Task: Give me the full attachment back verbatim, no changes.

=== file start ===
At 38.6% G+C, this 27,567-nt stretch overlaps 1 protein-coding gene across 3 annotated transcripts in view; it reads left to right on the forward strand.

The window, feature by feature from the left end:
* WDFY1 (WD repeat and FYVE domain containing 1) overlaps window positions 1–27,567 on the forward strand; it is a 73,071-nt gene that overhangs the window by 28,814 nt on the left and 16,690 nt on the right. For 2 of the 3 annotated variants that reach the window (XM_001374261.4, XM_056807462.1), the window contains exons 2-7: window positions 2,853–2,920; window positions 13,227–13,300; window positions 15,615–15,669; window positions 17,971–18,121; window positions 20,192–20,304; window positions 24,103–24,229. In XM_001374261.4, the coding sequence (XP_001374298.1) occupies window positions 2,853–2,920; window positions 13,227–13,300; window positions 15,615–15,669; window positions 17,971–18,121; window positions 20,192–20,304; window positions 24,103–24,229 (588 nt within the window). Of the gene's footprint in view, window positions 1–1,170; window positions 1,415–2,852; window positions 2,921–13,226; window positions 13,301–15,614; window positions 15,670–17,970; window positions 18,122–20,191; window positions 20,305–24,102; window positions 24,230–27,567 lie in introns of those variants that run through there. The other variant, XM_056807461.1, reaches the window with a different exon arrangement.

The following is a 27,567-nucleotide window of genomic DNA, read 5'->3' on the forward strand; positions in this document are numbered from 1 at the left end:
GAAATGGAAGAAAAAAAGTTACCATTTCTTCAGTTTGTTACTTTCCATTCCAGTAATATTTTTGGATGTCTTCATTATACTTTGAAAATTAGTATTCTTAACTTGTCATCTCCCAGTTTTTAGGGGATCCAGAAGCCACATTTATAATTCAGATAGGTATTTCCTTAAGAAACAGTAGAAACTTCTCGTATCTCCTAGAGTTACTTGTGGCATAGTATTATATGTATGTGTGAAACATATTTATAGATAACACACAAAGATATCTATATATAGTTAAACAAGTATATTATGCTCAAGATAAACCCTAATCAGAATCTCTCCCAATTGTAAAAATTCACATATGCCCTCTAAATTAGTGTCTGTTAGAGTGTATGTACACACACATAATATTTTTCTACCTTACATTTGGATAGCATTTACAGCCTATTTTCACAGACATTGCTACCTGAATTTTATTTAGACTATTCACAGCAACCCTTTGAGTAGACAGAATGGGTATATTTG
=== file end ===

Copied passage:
At 38.6% G+C, this 27,567-nt stretch overlaps 1 protein-coding gene across 3 annotated transcripts in view; it reads left to right on the forward strand.

The window, feature by feature from the left end:
* WDFY1 (WD repeat and FYVE domain containing 1) overlaps window positions 1–27,567 on the forward strand; it is a 73,071-nt gene that overhangs the window by 28,814 nt on the left and 16,690 nt on the right. For 2 of the 3 annotated variants that reach the window (XM_001374261.4, XM_056807462.1), the window contains exons 2-7: window positions 2,853–2,920; window positions 13,227–13,300; window positions 15,615–15,669; window positions 17,971–18,121; window positions 20,192–20,304; window positions 24,103–24,229. In XM_001374261.4, the coding sequence (XP_001374298.1) occupies window positions 2,853–2,920; window positions 13,227–13,300; window positions 15,615–15,669; window positions 17,971–18,121; window positions 20,192–20,304; window positions 24,103–24,229 (588 nt within the window). Of the gene's footprint in view, window positions 1–1,170; window positions 1,415–2,852; window positions 2,921–13,226; window positions 13,301–15,614; window positions 15,670–17,970; window positions 18,122–20,191; window positions 20,305–24,102; window positions 24,230–27,567 lie in introns of those variants that run through there. The other variant, XM_056807461.1, reaches the window with a different exon arrangement.

The following is a 27,567-nucleotide window of genomic DNA, read 5'->3' on the forward strand; positions in this document are numbered from 1 at the left end:
GAAATGGAAGAAAAAAAGTTACCATTTCTTCAGTTTGTTACTTTCCATTCCAGTAATATTTTTGGATGTCTTCATTATACTTTGAAAATTAGTATTCTTAACTTGTCATCTCCCAGTTTTTAGGGGATCCAGAAGCCACATTTATAATTCAGATAGGTATTTCCTTAAGAAACAGTAGAAACTTCTCGTATCTCCTAGAGTTACTTGTGGCATAGTATTATATGTATGTGTGAAACATATTTATAGATAACACACAAAGATATCTATATATAGTTAAACAAGTATATTATGCTCAAGATAAACCCTAATCAGAATCTCTCCCAATTGTAAAAATTCACATATGCCCTCTAAATTAGTGTCTGTTAGAGTGTATGTACACACACATAATATTTTTCTACCTTACATTTGGATAGCATTTACAGCCTATTTTCACAGACATTGCTACCTGAATTTTATTTAGACTATTCACAGCAACCCTTTGAGTAGACAGAATGGGTATATTTG